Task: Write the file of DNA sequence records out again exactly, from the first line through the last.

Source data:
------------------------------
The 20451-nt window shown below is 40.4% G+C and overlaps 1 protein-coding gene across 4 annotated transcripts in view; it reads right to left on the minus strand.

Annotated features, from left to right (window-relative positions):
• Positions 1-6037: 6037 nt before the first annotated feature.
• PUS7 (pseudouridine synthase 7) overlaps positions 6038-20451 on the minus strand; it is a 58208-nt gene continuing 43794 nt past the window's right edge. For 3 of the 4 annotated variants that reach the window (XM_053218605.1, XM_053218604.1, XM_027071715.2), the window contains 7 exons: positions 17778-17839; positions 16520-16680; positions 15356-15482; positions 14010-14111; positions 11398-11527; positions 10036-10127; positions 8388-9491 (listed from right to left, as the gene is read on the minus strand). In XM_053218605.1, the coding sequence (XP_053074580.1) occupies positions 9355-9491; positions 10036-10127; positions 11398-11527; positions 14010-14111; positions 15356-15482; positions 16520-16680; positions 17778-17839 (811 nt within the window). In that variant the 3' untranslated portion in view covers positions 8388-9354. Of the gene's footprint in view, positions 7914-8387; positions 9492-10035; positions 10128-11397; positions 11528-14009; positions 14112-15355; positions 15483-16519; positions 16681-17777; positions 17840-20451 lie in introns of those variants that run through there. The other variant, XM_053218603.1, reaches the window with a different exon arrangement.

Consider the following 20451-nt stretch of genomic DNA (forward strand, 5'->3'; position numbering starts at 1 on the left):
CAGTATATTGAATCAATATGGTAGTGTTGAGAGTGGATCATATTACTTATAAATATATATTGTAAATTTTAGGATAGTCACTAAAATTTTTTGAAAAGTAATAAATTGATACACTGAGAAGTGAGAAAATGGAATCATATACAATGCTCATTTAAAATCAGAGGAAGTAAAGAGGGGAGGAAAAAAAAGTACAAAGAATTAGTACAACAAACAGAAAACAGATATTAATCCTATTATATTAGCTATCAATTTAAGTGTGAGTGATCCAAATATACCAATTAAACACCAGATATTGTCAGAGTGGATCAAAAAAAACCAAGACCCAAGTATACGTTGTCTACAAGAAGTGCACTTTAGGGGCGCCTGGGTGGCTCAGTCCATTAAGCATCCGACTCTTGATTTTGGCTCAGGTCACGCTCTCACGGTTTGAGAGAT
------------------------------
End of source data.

The 20451-nt window shown below is 40.4% G+C and overlaps 1 protein-coding gene across 4 annotated transcripts in view; it reads right to left on the minus strand.

Annotated features, from left to right (window-relative positions):
• Positions 1-6037: 6037 nt before the first annotated feature.
• PUS7 (pseudouridine synthase 7) overlaps positions 6038-20451 on the minus strand; it is a 58208-nt gene continuing 43794 nt past the window's right edge. For 3 of the 4 annotated variants that reach the window (XM_053218605.1, XM_053218604.1, XM_027071715.2), the window contains 7 exons: positions 17778-17839; positions 16520-16680; positions 15356-15482; positions 14010-14111; positions 11398-11527; positions 10036-10127; positions 8388-9491 (listed from right to left, as the gene is read on the minus strand). In XM_053218605.1, the coding sequence (XP_053074580.1) occupies positions 9355-9491; positions 10036-10127; positions 11398-11527; positions 14010-14111; positions 15356-15482; positions 16520-16680; positions 17778-17839 (811 nt within the window). In that variant the 3' untranslated portion in view covers positions 8388-9354. Of the gene's footprint in view, positions 7914-8387; positions 9492-10035; positions 10128-11397; positions 11528-14009; positions 14112-15355; positions 15483-16519; positions 16681-17777; positions 17840-20451 lie in introns of those variants that run through there. The other variant, XM_053218603.1, reaches the window with a different exon arrangement.

Consider the following 20451-nt stretch of genomic DNA (forward strand, 5'->3'; position numbering starts at 1 on the left):
CAGTATATTGAATCAATATGGTAGTGTTGAGAGTGGATCATATTACTTATAAATATATATTGTAAATTTTAGGATAGTCACTAAAATTTTTTGAAAAGTAATAAATTGATACACTGAGAAGTGAGAAAATGGAATCATATACAATGCTCATTTAAAATCAGAGGAAGTAAAGAGGGGAGGAAAAAAAAGTACAAAGAATTAGTACAACAAACAGAAAACAGATATTAATCCTATTATATTAGCTATCAATTTAAGTGTGAGTGATCCAAATATACCAATTAAACACCAGATATTGTCAGAGTGGATCAAAAAAAACCAAGACCCAAGTATACGTTGTCTACAAGAAGTGCACTTTAGGGGCGCCTGGGTGGCTCAGTCCATTAAGCATCCGACTCTTGATTTTGGCTCAGGTCACGCTCTCACGGTTTGAGAGAT